by Chris Loomis
|Appropriate Response: More Questions Than Answers
last updated November 28, 2001
So, just how far should security administrators go to protect their systems? What is an appropriate response to a detected security incident? Ask ten security professionals that question and you will most likely get ten different answers. Ask them more specific questions – such as, how do you handle active intrusions? Denial of service attacks? Probes? - and eventually you will be able to piece together their response set, a collection of reactions tailored to particular attacks or threats.
And once the "response" has been determined, how do we decide what makes a particular response "appropriate" or not? Who decides this? If you ask those same ten security professionals directly, each of them will consider their own responses to be, of course, appropriate. Given this, it should come as no surprise that there is no universally agreed upon set of appropriate responses within the security community. The discussion has been contentious - with two major camps emerging from the crowd - the first I will refer to as the Defenders, and the second, the Digilantes.
Defenders are guided by their organization's written security policy. As the name implies, their primary emphasis is on preventing breaches in the first place. If there is an intrusion, a Defender focuses on containing and eradicating the problem, plugging the security hole and getting back to business. While they may consider notifying the ISPs of attackers or perhaps calling in law enforcement, they will not engage in retaliatory actions directly against attackers for a variety of legal and ethical reasons.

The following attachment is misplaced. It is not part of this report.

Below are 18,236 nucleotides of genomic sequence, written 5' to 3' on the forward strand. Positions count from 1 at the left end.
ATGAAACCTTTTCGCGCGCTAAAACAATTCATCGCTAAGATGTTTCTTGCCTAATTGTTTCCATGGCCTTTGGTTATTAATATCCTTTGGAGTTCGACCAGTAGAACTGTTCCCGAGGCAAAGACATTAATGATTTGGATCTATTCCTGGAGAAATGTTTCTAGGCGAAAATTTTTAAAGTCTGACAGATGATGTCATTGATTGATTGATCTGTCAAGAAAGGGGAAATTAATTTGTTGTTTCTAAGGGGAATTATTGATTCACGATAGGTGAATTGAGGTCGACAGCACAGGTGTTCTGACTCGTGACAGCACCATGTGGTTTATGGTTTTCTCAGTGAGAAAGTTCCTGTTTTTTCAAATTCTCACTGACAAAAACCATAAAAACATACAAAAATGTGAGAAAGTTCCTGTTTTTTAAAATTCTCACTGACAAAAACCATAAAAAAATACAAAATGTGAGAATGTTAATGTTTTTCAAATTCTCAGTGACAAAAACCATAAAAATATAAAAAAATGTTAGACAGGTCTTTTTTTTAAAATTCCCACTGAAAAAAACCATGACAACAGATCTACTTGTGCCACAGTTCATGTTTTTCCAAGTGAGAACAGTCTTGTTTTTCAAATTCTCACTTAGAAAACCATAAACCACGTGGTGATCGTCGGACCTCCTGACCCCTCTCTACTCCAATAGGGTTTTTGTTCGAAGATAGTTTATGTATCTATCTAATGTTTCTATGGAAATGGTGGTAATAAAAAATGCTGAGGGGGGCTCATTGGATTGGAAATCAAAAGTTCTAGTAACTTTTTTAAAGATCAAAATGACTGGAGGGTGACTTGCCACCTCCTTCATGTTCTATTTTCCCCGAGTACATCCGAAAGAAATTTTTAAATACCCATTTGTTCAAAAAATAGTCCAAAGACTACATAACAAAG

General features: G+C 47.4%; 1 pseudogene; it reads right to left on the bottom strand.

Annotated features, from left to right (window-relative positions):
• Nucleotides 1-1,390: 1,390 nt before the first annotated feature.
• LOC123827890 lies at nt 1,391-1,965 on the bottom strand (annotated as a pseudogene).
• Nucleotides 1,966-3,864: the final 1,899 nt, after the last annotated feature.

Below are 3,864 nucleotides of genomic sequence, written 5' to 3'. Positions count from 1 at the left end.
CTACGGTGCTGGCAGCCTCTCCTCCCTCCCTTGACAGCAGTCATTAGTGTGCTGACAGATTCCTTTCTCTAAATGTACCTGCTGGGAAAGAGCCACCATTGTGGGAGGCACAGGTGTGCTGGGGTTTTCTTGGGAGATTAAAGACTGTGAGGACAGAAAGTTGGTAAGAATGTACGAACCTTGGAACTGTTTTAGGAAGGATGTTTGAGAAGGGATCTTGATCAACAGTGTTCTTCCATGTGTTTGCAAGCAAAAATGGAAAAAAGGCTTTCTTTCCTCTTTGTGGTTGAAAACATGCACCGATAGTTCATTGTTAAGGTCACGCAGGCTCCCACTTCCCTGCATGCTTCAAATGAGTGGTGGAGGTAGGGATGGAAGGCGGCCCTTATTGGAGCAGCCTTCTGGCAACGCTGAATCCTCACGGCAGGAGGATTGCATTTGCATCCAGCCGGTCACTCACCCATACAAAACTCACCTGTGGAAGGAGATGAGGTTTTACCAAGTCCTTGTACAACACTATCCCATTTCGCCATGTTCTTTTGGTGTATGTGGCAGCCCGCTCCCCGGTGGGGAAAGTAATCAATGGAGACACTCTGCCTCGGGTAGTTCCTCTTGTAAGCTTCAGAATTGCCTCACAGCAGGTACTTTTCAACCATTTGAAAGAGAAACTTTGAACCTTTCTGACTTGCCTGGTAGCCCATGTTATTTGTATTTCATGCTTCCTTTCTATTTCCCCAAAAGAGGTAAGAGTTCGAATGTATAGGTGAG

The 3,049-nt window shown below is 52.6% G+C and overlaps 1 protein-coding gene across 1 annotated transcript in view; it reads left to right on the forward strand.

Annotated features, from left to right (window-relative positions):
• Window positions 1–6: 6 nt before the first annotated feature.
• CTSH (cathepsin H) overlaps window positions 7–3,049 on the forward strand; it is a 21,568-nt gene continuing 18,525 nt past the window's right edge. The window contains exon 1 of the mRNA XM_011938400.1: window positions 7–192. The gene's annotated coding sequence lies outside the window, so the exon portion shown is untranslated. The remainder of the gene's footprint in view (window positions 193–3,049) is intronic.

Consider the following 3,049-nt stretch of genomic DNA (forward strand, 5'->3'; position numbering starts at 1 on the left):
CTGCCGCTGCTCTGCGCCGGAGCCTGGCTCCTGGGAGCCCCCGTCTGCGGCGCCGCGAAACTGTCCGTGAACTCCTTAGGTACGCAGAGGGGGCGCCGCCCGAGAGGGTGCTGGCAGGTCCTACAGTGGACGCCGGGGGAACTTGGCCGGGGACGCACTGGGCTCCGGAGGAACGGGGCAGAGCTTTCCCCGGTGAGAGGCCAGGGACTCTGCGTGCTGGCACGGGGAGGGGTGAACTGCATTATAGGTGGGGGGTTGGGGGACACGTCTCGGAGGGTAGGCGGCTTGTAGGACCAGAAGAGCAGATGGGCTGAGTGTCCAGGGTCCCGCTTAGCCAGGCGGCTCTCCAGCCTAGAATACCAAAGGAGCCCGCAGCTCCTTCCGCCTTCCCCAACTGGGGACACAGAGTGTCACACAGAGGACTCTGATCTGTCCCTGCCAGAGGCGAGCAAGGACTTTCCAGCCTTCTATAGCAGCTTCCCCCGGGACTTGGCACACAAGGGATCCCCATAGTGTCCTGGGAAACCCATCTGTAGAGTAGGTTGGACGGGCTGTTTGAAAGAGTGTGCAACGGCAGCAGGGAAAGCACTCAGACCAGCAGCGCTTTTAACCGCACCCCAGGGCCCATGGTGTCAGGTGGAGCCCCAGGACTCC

Digilantes, or digital vigilantes, on the other hand, have no qualms about striking back against attackers. While they do everything they can to prevent successful attacks, in the event that one does occur they won't even think about reporting it to the authorities. Instead, they prefer to handle things "in house". To them, virtually all responses can be considered appropriate - as long as they don't get caught. Examples of a digilante response may include a denial of service attack, breaking into the attacking machine and neutralizing it, using a variety of techniques to trace an attack back to its point of origin and, in very extreme cases (which may in most cases just be cyber-folklore), visiting that physical location to have a "chat" with the suspected attacker.
Causes of the Schism